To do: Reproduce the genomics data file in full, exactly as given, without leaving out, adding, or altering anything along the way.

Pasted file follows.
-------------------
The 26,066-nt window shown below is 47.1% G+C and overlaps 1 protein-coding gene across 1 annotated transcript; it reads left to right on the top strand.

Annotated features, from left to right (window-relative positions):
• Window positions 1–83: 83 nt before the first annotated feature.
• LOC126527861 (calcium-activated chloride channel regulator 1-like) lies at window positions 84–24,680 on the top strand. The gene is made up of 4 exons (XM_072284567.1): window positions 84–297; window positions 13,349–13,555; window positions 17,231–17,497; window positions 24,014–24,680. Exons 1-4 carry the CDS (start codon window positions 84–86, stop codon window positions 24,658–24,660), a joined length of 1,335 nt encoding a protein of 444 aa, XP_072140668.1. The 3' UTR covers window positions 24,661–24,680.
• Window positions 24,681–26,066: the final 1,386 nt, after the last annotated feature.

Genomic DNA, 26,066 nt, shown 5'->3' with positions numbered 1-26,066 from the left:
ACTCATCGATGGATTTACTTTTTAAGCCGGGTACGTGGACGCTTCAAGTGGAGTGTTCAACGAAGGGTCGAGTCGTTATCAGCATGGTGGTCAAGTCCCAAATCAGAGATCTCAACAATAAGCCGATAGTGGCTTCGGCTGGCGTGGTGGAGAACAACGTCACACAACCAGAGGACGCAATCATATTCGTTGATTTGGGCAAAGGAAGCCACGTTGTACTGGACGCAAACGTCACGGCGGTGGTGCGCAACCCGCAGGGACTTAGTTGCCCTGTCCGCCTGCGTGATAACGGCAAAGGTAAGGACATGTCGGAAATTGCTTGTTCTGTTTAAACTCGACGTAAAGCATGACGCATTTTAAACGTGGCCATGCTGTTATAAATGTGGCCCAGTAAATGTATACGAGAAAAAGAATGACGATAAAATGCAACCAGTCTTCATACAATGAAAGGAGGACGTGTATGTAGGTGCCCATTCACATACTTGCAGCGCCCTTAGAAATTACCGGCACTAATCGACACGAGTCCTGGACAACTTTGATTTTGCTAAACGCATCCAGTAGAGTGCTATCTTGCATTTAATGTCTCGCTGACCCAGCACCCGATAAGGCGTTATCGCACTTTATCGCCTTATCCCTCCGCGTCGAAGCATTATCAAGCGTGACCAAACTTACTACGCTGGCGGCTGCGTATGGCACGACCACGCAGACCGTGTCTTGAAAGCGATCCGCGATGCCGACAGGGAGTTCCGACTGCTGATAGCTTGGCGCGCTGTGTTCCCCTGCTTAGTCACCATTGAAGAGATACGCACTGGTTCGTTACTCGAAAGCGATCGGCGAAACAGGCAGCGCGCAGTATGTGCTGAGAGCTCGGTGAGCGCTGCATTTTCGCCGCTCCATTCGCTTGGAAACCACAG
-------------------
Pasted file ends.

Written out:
The 26,066-nt window shown below is 47.1% G+C and overlaps 1 protein-coding gene across 1 annotated transcript; it reads left to right on the top strand.

Annotated features, from left to right (window-relative positions):
• Window positions 1–83: 83 nt before the first annotated feature.
• LOC126527861 (calcium-activated chloride channel regulator 1-like) lies at window positions 84–24,680 on the top strand. The gene is made up of 4 exons (XM_072284567.1): window positions 84–297; window positions 13,349–13,555; window positions 17,231–17,497; window positions 24,014–24,680. Exons 1-4 carry the CDS (start codon window positions 84–86, stop codon window positions 24,658–24,660), a joined length of 1,335 nt encoding a protein of 444 aa, XP_072140668.1. The 3' UTR covers window positions 24,661–24,680.
• Window positions 24,681–26,066: the final 1,386 nt, after the last annotated feature.

Genomic DNA, 26,066 nt, shown 5'->3' with positions numbered 1-26,066 from the left:
ACTCATCGATGGATTTACTTTTTAAGCCGGGTACGTGGACGCTTCAAGTGGAGTGTTCAACGAAGGGTCGAGTCGTTATCAGCATGGTGGTCAAGTCCCAAATCAGAGATCTCAACAATAAGCCGATAGTGGCTTCGGCTGGCGTGGTGGAGAACAACGTCACACAACCAGAGGACGCAATCATATTCGTTGATTTGGGCAAAGGAAGCCACGTTGTACTGGACGCAAACGTCACGGCGGTGGTGCGCAACCCGCAGGGACTTAGTTGCCCTGTCCGCCTGCGTGATAACGGCAAAGGTAAGGACATGTCGGAAATTGCTTGTTCTGTTTAAACTCGACGTAAAGCATGACGCATTTTAAACGTGGCCATGCTGTTATAAATGTGGCCCAGTAAATGTATACGAGAAAAAGAATGACGATAAAATGCAACCAGTCTTCATACAATGAAAGGAGGACGTGTATGTAGGTGCCCATTCACATACTTGCAGCGCCCTTAGAAATTACCGGCACTAATCGACACGAGTCCTGGACAACTTTGATTTTGCTAAACGCATCCAGTAGAGTGCTATCTTGCATTTAATGTCTCGCTGACCCAGCACCCGATAAGGCGTTATCGCACTTTATCGCCTTATCCCTCCGCGTCGAAGCATTATCAAGCGTGACCAAACTTACTACGCTGGCGGCTGCGTATGGCACGACCACGCAGACCGTGTCTTGAAAGCGATCCGCGATGCCGACAGGGAGTTCCGACTGCTGATAGCTTGGCGCGCTGTGTTCCCCTGCTTAGTCACCATTGAAGAGATACGCACTGGTTCGTTACTCGAAAGCGATCGGCGAAACAGGCAGCGCGCAGTATGTGCTGAGAGCTCGGTGAGCGCTGCATTTTCGCCGCTCCATTCGCTTGGAAACCACAG